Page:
Shortly after this we had our first puncture (the thorny victim was Cy – who had managed to forget to pack any spare tubes). Still, time for a chat overlooking the twee St Brides barn conversions that have all but replaced working farms around here.
Question: Why does he need a ride on mower when his lawn is only 20m square?
Possible answer: It came with his Aston Martin DB9. Who knows? We press on in sociable rather than race mode – with plenty to talk about; the excesses of the previous night, Cy’s second prototype Cotic full sus bike, the excesses of the previous night…
The low sun’s watery light and the carpet of yellow leaves made for wonderful scenes and there were several ‘photogimping’ stops – “just do that bit again”, “err can you do it again please”, “just one more – and DON’T look at the camera.”
Up past the monster (the pikes not the pool) Pike pool at Seven Spouts passing yet more barn conversions, over the road, down past ‘Hangman’s Stone’ (on a new Bridleway) and a long smooth cruise via a small wooded section to rejoin the road at Milton. Left and then next bridleway right.
This is known to me and my chums as the ‘bastard sandy climb’. You’ll soon realise why. Not steep, not long, not technical, just very unpleasant. Right at the woods facing you and enjoy the 30+mph downhill. Watch for stray pheasants and men with guns. Turn left and climb the tricky bridleway along the edge of the wood and then enjoy the twisty, rooty descent to Cherry Tree Cottage. The bridleway actually crosses the lawn – but there’s a more interesting alternative of uncertain legality which crosses back to the bridleway lower down (a bit of a ‘Wall of Death’ this one, though – watch the swamps and the drop to the stream…)
Rejoin the Repton road and turn left up a track (recently diverted from OS map) and right through field gate. Now for a bit of fun; this bridleway (sheep trail) is probably the narrowest in the world. – it contours around the hillside for a mile or so. It’s off camber with a steep slope on your right and overhanging trees to force you off balance, added to that it’s
only about 9in wide…
Back onto tarmac and through the hamlet of Bretby. Can I suggest a diversion here? The Garden Centre at Bretby has an excellent café attached, good value, monster portions – just be prepared to be the youngest there by a good many years (yes – even me.) They don’t seem to mind muddy boots either.
Retrace your steps and carry on through the grounds of the former Orthopaedic Hospital (more barn conversions) via an interesting descent and climb and then over what was a racehorse training gallop (filled with off-cuts from the Pirelli tyre factory in Burton) and down the very tricky, rutted, wide descent. There are options here – either right and through
Hartshorne village (pubs) or as we did, left and then tackle the gruelling tarmac climb up Greysich Hill.
You now take a left fork down a broken, muddy, off-camber track past, yes you guessed, yet more barn conversions to join the excellent Permissive Bridleway that runs the entire length of Foremark Reservoir. There’s good views across towards the Peaks and the massive Toyota factory in the middle distance. Cross the road at the bottom of the drive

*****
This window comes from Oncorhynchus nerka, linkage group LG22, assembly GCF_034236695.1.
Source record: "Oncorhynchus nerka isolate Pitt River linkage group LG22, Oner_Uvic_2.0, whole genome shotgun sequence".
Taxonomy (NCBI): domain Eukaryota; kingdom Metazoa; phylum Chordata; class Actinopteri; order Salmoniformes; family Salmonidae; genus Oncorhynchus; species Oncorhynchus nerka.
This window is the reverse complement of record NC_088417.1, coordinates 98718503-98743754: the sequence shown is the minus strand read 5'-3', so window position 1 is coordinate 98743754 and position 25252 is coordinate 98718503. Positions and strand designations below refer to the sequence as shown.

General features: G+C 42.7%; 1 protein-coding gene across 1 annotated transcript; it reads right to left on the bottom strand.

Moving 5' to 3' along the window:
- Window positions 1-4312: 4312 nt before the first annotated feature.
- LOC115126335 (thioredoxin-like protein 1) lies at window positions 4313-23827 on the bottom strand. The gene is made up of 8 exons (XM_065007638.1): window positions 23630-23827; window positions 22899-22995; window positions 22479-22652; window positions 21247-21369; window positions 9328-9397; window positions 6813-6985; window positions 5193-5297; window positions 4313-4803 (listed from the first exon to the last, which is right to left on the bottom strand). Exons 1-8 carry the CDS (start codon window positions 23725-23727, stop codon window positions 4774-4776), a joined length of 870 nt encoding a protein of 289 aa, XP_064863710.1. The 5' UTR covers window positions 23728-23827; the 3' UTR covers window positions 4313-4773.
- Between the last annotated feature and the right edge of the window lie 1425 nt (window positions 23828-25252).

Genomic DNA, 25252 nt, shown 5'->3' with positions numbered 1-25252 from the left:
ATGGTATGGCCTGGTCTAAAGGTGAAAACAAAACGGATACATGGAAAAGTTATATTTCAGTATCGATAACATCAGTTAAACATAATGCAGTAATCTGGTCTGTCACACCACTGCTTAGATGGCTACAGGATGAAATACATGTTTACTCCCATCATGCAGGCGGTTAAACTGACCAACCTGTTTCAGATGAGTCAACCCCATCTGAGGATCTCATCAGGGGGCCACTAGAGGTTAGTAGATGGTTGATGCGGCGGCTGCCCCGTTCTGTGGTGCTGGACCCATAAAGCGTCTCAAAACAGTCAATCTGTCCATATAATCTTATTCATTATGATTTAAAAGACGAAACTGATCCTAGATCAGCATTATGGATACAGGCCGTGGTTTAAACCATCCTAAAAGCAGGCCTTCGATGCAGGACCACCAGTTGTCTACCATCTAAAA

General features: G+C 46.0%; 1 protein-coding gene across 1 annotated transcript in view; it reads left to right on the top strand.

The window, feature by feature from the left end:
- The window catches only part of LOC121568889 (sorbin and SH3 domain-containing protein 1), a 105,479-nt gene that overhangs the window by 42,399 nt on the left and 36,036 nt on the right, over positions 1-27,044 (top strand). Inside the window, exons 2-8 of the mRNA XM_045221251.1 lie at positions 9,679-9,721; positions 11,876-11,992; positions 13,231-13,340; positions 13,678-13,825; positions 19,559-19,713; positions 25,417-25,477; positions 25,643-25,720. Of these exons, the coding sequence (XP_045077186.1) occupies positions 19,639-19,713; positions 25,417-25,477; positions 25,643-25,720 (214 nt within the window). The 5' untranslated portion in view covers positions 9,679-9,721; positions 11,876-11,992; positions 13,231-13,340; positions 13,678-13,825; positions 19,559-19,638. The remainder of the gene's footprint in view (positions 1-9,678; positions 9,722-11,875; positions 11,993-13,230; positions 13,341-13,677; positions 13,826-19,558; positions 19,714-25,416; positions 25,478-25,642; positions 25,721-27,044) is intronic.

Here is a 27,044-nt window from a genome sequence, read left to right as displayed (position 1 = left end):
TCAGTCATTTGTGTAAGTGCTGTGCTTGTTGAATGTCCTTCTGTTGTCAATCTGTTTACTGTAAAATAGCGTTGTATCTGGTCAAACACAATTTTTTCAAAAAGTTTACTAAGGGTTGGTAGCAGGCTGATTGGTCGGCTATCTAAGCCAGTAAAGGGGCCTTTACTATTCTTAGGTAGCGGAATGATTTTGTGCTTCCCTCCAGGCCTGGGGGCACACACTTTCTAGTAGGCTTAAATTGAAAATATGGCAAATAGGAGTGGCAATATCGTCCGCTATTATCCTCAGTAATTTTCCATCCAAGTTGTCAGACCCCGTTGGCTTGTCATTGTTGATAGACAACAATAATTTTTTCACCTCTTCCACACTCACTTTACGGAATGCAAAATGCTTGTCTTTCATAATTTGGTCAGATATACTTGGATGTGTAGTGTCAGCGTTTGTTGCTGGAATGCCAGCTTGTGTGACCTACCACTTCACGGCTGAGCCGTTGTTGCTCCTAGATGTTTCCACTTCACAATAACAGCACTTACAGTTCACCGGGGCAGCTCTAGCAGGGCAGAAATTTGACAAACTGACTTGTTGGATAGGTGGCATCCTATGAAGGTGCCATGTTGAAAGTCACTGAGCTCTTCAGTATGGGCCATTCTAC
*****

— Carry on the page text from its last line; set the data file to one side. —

and re-join the bridleways to take you back to Ticknall.
Hopefully during the ride you’ll have noticed the extensive woodland that’s being developed here as part of the National Forest. Given that the area is already very popular with horse riders, we hope we’ll soon be enjoying many new trails.
None of these routes are ‘epics’ in any sense of the word, but they all offer the best of legal local riding. All the routes are well used by generally friendly horse riders and relationships with them and local walkers and farmers are reassuringly cordial.
Those of you who are ‘local’ will no doubt be queuing up to tell me that I’ve missed the best bits out… I’ve been riding around here for many years and I’m well aware of all the other ‘secret’ spots that local riders enjoy. I’m also aware of the recent problems in Robin Wood associated with unauthorised ‘North Shore’ development. Hopefully local riding
won’t suffer following that. The remedy is in our own hands.
Give them a go if you’re nearby or passing through – but be careful you don’t fall into the ‘black hole’.
Ticknall village is conveniently close to both the A50 (A514 Melbourne turn), A42 (J13 – A512) and M1 (J 24/24A) Careful crossing the Swarkestone bridge – it’s mighty tight in places. Nearest fuel is four miles away at Tesco in Ashby (24hrs) where there’s also a cheap in-store café and a MacD’s on the adjacent A42 junction.
The Ashby TIC is the nearest – 01530- 411767. There’s a wealth of non- biking activities in the area from coal mining history, via canals to restored steam railways. Twycross Zoo (Brook Bond Chimps) is nearby too
B & B’s
The Staff of Life (www.thestaffofl ife.co.uk – 01332 862479) does good food and accommodation. The Chequers Inn (01332 678113) also advertises B &B and there are any number of good hotels and B & B’s in nearby Melbourne and Castle Donington which thrive on the Donington racetrack.
The Staff of Life (See above) has an extensive menu ranging from cheap and cheerful to pretentiously pricey! (You’ll need to take your muddy boots off at the door – but it’s otherwise very welcoming) The Village Store on the main street has recently been taken over by a couple who seem very keen to please – you can get hot drinks and food
there. We can thoroughly recommend the Bretby Garden Centre Café (01283 703355) Cheap, good and plentiful fresh food and home made cakes. Slightly off route, but well worth a detour are the Staunton Stables Tea Rooms (01332 864617)
Bike Shops in Burton and Ashby are the nearest – best come well prepared, especially if its hedge cutting season… Leisure Lakes at Breaston are open on Sundays, too (01332 872 947)